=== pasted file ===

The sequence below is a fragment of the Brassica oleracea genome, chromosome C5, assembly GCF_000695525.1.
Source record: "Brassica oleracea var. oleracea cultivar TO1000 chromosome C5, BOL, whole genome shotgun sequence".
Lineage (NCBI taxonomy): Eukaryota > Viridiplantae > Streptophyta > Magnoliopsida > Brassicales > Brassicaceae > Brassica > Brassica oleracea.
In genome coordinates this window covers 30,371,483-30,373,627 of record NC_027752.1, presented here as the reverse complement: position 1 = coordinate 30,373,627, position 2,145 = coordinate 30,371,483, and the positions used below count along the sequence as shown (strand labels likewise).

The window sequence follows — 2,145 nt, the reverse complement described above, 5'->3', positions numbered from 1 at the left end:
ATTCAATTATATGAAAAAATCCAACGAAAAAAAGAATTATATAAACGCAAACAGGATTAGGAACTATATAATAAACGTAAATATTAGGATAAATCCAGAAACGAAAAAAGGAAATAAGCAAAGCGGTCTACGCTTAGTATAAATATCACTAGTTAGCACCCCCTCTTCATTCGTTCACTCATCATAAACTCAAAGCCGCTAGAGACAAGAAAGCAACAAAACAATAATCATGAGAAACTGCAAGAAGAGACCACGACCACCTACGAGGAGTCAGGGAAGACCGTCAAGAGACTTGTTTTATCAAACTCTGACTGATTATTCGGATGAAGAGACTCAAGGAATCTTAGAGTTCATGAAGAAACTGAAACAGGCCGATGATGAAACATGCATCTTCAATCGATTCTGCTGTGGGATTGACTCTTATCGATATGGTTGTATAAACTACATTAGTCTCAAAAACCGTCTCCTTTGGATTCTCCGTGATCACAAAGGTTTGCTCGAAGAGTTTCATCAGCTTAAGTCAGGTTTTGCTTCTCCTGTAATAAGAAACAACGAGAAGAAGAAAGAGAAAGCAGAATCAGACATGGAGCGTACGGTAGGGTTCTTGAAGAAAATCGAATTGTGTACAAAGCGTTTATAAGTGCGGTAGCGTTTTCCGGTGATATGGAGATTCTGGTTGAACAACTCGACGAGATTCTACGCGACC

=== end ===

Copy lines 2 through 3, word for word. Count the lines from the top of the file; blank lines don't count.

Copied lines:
Source record: "Brassica oleracea var. oleracea cultivar TO1000 chromosome C5, BOL, whole genome shotgun sequence".
Lineage (NCBI taxonomy): Eukaryota > Viridiplantae > Streptophyta > Magnoliopsida > Brassicales > Brassicaceae > Brassica > Brassica oleracea.